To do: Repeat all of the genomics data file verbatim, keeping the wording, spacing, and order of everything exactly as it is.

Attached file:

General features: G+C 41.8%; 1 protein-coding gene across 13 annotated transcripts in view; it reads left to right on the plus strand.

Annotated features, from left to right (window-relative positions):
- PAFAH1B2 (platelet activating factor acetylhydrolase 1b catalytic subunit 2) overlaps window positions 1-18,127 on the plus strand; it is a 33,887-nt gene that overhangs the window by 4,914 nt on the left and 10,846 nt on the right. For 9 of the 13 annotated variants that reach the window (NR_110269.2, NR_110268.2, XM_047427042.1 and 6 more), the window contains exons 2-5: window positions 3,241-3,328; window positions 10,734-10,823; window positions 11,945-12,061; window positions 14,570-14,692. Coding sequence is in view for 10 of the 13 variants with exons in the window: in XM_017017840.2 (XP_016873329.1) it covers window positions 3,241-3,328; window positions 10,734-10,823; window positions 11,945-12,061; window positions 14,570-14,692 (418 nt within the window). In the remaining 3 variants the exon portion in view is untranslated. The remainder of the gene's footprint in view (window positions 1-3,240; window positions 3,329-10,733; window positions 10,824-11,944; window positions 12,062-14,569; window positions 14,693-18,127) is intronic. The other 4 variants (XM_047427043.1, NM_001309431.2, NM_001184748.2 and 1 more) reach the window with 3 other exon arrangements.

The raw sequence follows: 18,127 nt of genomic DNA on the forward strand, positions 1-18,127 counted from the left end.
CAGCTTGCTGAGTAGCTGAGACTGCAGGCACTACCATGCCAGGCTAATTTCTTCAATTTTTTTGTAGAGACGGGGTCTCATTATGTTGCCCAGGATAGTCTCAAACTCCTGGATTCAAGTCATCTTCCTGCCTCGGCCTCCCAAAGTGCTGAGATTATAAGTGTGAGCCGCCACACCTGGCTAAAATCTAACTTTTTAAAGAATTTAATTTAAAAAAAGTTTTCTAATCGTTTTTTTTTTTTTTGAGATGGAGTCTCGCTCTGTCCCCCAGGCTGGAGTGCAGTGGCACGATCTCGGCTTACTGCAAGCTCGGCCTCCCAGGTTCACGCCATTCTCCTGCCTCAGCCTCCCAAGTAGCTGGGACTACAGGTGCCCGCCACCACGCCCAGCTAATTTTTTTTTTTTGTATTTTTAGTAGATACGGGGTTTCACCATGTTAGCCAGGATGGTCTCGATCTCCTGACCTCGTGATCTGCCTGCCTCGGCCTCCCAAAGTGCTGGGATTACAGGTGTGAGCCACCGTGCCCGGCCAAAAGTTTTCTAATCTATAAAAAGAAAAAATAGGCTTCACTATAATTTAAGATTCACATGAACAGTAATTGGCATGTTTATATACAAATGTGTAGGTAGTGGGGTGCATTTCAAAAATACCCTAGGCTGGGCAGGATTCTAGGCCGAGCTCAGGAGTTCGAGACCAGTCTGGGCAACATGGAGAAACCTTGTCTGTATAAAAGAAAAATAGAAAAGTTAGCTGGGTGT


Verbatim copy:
General features: G+C 41.8%; 1 protein-coding gene across 13 annotated transcripts in view; it reads left to right on the plus strand.

Annotated features, from left to right (window-relative positions):
- PAFAH1B2 (platelet activating factor acetylhydrolase 1b catalytic subunit 2) overlaps window positions 1-18,127 on the plus strand; it is a 33,887-nt gene that overhangs the window by 4,914 nt on the left and 10,846 nt on the right. For 9 of the 13 annotated variants that reach the window (NR_110269.2, NR_110268.2, XM_047427042.1 and 6 more), the window contains exons 2-5: window positions 3,241-3,328; window positions 10,734-10,823; window positions 11,945-12,061; window positions 14,570-14,692. Coding sequence is in view for 10 of the 13 variants with exons in the window: in XM_017017840.2 (XP_016873329.1) it covers window positions 3,241-3,328; window positions 10,734-10,823; window positions 11,945-12,061; window positions 14,570-14,692 (418 nt within the window). In the remaining 3 variants the exon portion in view is untranslated. The remainder of the gene's footprint in view (window positions 1-3,240; window positions 3,329-10,733; window positions 10,824-11,944; window positions 12,062-14,569; window positions 14,693-18,127) is intronic. The other 4 variants (XM_047427043.1, NM_001309431.2, NM_001184748.2 and 1 more) reach the window with 3 other exon arrangements.

The raw sequence follows: 18,127 nt of genomic DNA on the forward strand, positions 1-18,127 counted from the left end.
CAGCTTGCTGAGTAGCTGAGACTGCAGGCACTACCATGCCAGGCTAATTTCTTCAATTTTTTTGTAGAGACGGGGTCTCATTATGTTGCCCAGGATAGTCTCAAACTCCTGGATTCAAGTCATCTTCCTGCCTCGGCCTCCCAAAGTGCTGAGATTATAAGTGTGAGCCGCCACACCTGGCTAAAATCTAACTTTTTAAAGAATTTAATTTAAAAAAAGTTTTCTAATCGTTTTTTTTTTTTTTGAGATGGAGTCTCGCTCTGTCCCCCAGGCTGGAGTGCAGTGGCACGATCTCGGCTTACTGCAAGCTCGGCCTCCCAGGTTCACGCCATTCTCCTGCCTCAGCCTCCCAAGTAGCTGGGACTACAGGTGCCCGCCACCACGCCCAGCTAATTTTTTTTTTTTGTATTTTTAGTAGATACGGGGTTTCACCATGTTAGCCAGGATGGTCTCGATCTCCTGACCTCGTGATCTGCCTGCCTCGGCCTCCCAAAGTGCTGGGATTACAGGTGTGAGCCACCGTGCCCGGCCAAAAGTTTTCTAATCTATAAAAAGAAAAAATAGGCTTCACTATAATTTAAGATTCACATGAACAGTAATTGGCATGTTTATATACAAATGTGTAGGTAGTGGGGTGCATTTCAAAAATACCCTAGGCTGGGCAGGATTCTAGGCCGAGCTCAGGAGTTCGAGACCAGTCTGGGCAACATGGAGAAACCTTGTCTGTATAAAAGAAAAATAGAAAAGTTAGCTGGGTGT